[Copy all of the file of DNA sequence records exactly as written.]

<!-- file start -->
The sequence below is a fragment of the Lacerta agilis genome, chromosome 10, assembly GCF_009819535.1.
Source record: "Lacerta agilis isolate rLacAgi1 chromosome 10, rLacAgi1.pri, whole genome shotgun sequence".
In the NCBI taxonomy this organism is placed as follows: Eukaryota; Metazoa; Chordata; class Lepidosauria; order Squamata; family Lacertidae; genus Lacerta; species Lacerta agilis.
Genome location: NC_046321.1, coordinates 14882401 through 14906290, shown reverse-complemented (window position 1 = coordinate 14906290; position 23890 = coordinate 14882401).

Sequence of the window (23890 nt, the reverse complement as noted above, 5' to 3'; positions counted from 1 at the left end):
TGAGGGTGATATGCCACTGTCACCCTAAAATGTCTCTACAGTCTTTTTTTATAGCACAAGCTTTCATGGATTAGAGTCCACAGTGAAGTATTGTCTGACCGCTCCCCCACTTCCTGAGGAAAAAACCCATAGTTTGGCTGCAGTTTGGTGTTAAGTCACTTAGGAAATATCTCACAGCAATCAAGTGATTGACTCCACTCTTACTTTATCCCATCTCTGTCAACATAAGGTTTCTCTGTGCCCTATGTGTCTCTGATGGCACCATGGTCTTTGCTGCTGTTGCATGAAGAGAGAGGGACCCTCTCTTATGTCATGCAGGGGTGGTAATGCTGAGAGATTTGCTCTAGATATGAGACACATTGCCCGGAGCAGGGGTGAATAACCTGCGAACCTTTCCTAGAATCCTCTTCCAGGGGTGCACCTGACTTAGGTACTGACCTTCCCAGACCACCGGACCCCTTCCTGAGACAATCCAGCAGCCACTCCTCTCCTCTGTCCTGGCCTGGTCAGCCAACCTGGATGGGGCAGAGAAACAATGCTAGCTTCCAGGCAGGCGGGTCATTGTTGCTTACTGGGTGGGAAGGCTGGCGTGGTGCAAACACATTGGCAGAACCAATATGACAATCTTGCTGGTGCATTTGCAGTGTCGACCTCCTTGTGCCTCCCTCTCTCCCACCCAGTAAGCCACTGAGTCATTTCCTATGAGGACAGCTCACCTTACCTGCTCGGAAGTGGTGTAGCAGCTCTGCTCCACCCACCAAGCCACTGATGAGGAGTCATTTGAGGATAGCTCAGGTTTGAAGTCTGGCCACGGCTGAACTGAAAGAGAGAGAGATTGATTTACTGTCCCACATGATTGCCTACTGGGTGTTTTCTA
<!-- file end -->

The sequence below is a fragment of the Lacerta agilis genome, chromosome 10, assembly GCF_009819535.1.
Source record: "Lacerta agilis isolate rLacAgi1 chromosome 10, rLacAgi1.pri, whole genome shotgun sequence".
In the NCBI taxonomy this organism is placed as follows: Eukaryota; Metazoa; Chordata; class Lepidosauria; order Squamata; family Lacertidae; genus Lacerta; species Lacerta agilis.
Genome location: NC_046321.1, coordinates 14882401 through 14906290, shown reverse-complemented (window position 1 = coordinate 14906290; position 23890 = coordinate 14882401).

Sequence of the window (23890 nt, the reverse complement as noted above, 5' to 3'; positions counted from 1 at the left end):
TGAGGGTGATATGCCACTGTCACCCTAAAATGTCTCTACAGTCTTTTTTTATAGCACAAGCTTTCATGGATTAGAGTCCACAGTGAAGTATTGTCTGACCGCTCCCCCACTTCCTGAGGAAAAAACCCATAGTTTGGCTGCAGTTTGGTGTTAAGTCACTTAGGAAATATCTCACAGCAATCAAGTGATTGACTCCACTCTTACTTTATCCCATCTCTGTCAACATAAGGTTTCTCTGTGCCCTATGTGTCTCTGATGGCACCATGGTCTTTGCTGCTGTTGCATGAAGAGAGAGGGACCCTCTCTTATGTCATGCAGGGGTGGTAATGCTGAGAGATTTGCTCTAGATATGAGACACATTGCCCGGAGCAGGGGTGAATAACCTGCGAACCTTTCCTAGAATCCTCTTCCAGGGGTGCACCTGACTTAGGTACTGACCTTCCCAGACCACCGGACCCCTTCCTGAGACAATCCAGCAGCCACTCCTCTCCTCTGTCCTGGCCTGGTCAGCCAACCTGGATGGGGCAGAGAAACAATGCTAGCTTCCAGGCAGGCGGGTCATTGTTGCTTACTGGGTGGGAAGGCTGGCGTGGTGCAAACACATTGGCAGAACCAATATGACAATCTTGCTGGTGCATTTGCAGTGTCGACCTCCTTGTGCCTCCCTCTCTCCCACCCAGTAAGCCACTGAGTCATTTCCTATGAGGACAGCTCACCTTACCTGCTCGGAAGTGGTGTAGCAGCTCTGCTCCACCCACCAAGCCACTGATGAGGAGTCATTTGAGGATAGCTCAGGTTTGAAGTCTGGCCACGGCTGAACTGAAAGAGAGAGAGATTGATTTACTGTCCCACATGATTGCCTACTGGGTGTTTTCTA